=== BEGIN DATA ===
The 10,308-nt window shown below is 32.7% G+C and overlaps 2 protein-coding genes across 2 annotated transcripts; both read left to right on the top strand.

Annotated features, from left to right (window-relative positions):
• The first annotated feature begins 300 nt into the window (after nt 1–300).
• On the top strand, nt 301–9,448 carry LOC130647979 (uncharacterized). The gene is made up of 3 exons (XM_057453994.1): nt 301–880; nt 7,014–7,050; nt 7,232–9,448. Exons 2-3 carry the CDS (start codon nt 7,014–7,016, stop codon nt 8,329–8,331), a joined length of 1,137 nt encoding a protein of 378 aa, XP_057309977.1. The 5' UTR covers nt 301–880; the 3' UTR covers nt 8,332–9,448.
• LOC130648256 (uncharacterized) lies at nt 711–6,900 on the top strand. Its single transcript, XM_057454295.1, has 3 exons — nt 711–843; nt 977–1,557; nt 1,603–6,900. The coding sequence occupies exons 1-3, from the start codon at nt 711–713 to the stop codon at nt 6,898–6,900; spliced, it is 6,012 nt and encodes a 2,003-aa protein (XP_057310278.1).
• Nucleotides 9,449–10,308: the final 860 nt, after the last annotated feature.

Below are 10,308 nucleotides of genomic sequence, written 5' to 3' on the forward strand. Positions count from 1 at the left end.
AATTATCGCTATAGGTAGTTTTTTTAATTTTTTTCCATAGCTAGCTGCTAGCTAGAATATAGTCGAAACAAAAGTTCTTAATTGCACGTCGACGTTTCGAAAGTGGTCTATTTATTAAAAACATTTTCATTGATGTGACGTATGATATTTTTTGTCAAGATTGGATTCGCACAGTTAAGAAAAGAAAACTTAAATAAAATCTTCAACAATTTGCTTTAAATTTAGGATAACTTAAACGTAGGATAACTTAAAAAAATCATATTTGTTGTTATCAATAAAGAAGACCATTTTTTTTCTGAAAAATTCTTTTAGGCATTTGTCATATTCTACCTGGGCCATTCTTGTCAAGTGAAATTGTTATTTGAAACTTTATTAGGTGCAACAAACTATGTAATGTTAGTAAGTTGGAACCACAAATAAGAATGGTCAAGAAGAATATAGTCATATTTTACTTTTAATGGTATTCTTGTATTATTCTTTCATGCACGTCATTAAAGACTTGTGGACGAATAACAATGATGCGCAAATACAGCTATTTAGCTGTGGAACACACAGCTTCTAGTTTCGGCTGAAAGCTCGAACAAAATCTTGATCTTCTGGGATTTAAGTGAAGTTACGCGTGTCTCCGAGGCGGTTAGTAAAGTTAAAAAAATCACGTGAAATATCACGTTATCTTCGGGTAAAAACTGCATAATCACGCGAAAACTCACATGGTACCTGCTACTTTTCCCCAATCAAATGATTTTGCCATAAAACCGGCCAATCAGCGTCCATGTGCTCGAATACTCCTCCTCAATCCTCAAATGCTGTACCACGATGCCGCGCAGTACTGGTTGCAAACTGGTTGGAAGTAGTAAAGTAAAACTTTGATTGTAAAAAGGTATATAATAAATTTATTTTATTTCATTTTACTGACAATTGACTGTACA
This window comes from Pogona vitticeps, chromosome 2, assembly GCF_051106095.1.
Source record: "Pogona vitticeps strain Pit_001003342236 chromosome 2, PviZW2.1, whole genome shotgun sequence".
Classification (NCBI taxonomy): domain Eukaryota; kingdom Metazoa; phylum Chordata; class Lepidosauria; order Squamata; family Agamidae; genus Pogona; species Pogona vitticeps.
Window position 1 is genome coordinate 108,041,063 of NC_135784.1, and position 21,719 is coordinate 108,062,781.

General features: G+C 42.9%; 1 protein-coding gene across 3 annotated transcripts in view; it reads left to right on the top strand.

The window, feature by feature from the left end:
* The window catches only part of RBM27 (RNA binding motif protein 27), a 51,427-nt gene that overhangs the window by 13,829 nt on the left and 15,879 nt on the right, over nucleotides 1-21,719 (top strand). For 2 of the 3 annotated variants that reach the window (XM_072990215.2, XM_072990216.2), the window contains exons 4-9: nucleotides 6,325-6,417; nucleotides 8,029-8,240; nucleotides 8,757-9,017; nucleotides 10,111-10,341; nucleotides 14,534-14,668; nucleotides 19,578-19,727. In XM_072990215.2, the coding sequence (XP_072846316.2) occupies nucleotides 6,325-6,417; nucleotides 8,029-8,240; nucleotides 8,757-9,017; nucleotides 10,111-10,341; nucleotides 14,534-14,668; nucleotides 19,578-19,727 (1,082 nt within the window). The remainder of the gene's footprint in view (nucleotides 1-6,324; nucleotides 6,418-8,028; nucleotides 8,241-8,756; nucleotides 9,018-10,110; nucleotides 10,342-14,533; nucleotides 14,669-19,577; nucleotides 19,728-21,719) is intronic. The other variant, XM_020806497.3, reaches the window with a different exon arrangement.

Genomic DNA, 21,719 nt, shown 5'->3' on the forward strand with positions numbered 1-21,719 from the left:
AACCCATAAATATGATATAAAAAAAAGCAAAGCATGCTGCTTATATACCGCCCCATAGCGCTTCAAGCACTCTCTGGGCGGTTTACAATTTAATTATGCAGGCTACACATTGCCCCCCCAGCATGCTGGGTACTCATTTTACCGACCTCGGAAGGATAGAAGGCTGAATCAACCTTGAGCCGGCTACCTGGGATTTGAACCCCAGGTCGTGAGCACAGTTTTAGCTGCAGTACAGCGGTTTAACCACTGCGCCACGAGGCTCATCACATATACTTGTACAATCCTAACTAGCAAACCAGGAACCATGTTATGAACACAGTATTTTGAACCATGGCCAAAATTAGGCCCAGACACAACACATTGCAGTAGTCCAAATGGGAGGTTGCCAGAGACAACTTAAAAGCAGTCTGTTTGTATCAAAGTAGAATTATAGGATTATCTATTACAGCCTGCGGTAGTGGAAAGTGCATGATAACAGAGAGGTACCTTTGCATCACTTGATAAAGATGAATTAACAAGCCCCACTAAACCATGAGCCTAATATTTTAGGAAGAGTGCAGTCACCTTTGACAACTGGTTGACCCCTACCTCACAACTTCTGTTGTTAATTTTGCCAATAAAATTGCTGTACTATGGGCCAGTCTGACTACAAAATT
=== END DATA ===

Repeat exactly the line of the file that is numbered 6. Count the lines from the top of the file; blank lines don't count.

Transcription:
• Nucleotides 9,449–10,308: the final 860 nt, after the last annotated feature.